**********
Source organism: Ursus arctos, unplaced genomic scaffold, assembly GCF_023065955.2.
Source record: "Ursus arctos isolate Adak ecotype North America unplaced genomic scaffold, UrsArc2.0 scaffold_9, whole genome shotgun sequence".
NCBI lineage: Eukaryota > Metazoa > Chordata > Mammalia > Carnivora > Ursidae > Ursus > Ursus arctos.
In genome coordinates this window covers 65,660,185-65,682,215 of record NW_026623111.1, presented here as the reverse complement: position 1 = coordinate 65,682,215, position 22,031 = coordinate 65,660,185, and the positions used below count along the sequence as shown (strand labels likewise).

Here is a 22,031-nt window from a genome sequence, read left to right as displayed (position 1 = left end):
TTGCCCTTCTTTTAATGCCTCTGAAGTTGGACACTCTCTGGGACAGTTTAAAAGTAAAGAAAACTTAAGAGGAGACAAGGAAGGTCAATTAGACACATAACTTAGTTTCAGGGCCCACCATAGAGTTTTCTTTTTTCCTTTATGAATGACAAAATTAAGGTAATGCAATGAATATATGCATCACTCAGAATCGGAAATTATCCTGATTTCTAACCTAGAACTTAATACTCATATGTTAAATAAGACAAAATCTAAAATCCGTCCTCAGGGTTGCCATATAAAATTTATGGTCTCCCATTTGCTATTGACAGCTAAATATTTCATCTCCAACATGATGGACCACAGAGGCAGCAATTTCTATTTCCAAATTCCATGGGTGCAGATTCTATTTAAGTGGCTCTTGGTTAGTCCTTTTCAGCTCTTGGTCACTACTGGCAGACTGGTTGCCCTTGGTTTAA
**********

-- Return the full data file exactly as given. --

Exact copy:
Source organism: Ursus arctos, unplaced genomic scaffold, assembly GCF_023065955.2.
Source record: "Ursus arctos isolate Adak ecotype North America unplaced genomic scaffold, UrsArc2.0 scaffold_9, whole genome shotgun sequence".
NCBI lineage: Eukaryota > Metazoa > Chordata > Mammalia > Carnivora > Ursidae > Ursus > Ursus arctos.
In genome coordinates this window covers 65,660,185-65,682,215 of record NW_026623111.1, presented here as the reverse complement: position 1 = coordinate 65,682,215, position 22,031 = coordinate 65,660,185, and the positions used below count along the sequence as shown (strand labels likewise).

Here is a 22,031-nt window from a genome sequence, read left to right as displayed (position 1 = left end):
TTGCCCTTCTTTTAATGCCTCTGAAGTTGGACACTCTCTGGGACAGTTTAAAAGTAAAGAAAACTTAAGAGGAGACAAGGAAGGTCAATTAGACACATAACTTAGTTTCAGGGCCCACCATAGAGTTTTCTTTTTTCCTTTATGAATGACAAAATTAAGGTAATGCAATGAATATATGCATCACTCAGAATCGGAAATTATCCTGATTTCTAACCTAGAACTTAATACTCATATGTTAAATAAGACAAAATCTAAAATCCGTCCTCAGGGTTGCCATATAAAATTTATGGTCTCCCATTTGCTATTGACAGCTAAATATTTCATCTCCAACATGATGGACCACAGAGGCAGCAATTTCTATTTCCAAATTCCATGGGTGCAGATTCTATTTAAGTGGCTCTTGGTTAGTCCTTTTCAGCTCTTGGTCACTACTGGCAGACTGGTTGCCCTTGGTTTAA